Teen imprisoned by rare brain disorder finds freedom
He was a typical teenaged boy...until he began to lose his ability to speak. Jeremy Obata’s parents went from doctor to doctor, searching for answers. It was at Emory Brain Health that Jeremy received an unexpected diagnosis and began the fight to reclaim his voice, and his life.
By the time then 17 year old Jeremy arrived at Emory Brain Health, his speech was all but gone, imprisoned by dystonia, a movement disorder that made his muscles contract uncontrollably.
He had withered away, leaving school, becoming a recluse as his family desperate searched for answers. In video taken at his first appointment, he cannot even count to ten. His mouth works and his head jerks from the effort of trying to force the words from his mouth, but they do not come.
The genetic degenerative brain disease that affects only 3 in a million people, causes iron to accumulate in the brain. Deep brain stimulation surgery was suggested, rarely used for this disease.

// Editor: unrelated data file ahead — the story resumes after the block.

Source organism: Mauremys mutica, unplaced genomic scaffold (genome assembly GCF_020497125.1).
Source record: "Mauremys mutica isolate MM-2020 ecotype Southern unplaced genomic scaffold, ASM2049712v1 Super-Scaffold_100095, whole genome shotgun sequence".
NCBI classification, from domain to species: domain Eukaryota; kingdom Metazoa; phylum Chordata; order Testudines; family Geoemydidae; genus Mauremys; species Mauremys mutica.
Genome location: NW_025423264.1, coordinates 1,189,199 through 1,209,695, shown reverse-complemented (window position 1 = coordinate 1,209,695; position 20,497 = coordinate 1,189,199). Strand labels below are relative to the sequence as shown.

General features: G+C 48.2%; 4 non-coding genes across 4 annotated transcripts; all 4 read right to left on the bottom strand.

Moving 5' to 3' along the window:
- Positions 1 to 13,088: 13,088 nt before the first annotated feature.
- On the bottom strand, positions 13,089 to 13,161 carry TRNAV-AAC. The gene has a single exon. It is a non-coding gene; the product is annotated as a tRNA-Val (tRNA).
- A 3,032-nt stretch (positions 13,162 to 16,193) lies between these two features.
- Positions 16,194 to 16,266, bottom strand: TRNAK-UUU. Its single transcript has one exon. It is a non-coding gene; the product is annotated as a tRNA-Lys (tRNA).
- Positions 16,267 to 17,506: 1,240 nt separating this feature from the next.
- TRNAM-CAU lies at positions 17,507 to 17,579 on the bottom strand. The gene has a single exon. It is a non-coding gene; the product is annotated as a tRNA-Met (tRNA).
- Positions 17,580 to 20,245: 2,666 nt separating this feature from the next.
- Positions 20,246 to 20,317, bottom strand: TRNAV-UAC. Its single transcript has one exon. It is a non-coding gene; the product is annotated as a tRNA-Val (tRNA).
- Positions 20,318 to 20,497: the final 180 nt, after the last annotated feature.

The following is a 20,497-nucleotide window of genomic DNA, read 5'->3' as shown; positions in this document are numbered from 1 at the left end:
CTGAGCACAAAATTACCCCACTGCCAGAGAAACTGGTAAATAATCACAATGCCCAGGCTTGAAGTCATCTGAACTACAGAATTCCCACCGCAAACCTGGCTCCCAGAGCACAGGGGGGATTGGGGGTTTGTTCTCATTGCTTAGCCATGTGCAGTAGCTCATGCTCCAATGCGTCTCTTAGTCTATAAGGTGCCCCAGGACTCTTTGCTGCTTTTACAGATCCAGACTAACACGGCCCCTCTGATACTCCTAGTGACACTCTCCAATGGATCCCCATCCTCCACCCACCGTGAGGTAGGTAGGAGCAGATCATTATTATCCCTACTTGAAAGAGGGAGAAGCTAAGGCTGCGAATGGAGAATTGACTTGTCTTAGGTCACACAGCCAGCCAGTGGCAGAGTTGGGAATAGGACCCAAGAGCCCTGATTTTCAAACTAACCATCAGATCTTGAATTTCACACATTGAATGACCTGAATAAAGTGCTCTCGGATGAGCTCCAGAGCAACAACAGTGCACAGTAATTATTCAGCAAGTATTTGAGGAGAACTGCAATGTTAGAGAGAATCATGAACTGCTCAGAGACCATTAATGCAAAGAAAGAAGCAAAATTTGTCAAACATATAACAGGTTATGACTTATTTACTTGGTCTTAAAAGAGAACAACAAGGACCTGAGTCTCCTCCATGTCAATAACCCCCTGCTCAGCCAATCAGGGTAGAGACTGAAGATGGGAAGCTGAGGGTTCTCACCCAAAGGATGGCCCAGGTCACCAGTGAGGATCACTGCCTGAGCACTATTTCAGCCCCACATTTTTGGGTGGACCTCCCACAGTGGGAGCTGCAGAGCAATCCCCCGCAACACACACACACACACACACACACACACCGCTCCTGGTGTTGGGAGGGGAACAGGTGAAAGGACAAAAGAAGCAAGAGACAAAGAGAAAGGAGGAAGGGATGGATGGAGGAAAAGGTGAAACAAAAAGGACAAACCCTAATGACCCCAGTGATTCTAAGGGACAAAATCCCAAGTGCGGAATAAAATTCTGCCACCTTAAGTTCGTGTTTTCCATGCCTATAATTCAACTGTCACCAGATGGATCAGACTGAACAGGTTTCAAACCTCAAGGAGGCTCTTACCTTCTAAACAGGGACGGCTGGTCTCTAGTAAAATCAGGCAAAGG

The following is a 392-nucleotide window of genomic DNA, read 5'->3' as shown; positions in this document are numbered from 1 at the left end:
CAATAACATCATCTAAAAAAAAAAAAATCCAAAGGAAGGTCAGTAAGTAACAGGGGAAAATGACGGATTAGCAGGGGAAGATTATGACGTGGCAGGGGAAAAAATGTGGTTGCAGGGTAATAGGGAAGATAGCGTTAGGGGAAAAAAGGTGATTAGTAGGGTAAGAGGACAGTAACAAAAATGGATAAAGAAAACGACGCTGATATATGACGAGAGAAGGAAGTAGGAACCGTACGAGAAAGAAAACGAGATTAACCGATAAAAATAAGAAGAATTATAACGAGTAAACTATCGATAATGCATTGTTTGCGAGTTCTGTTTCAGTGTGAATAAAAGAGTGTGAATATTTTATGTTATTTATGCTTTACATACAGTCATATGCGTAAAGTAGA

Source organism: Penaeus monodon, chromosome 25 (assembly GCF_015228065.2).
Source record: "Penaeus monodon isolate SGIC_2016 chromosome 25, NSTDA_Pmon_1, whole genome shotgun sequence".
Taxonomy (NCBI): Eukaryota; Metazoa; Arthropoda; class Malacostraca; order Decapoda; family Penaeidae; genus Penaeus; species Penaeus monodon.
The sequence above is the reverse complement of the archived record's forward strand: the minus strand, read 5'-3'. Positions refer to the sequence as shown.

Neurosurgeon Dr. Robert Gross performs Jeremy’s surgery in an MRI scanner. Gross explains, “There’s an area in his brain deep in his brain that is not functionally correctly. We put the electrodes in. We connect them to their own power supply and they fire up impulses into the basal ganglia, and those impulses override the abnormal activity that’s present in his basal ganglia.” Dr. Gross is a faculty member in the NS program.
After surgery, Jeremy returns to brain health for a check up. This time he walks up and down a hallway, his gait normal.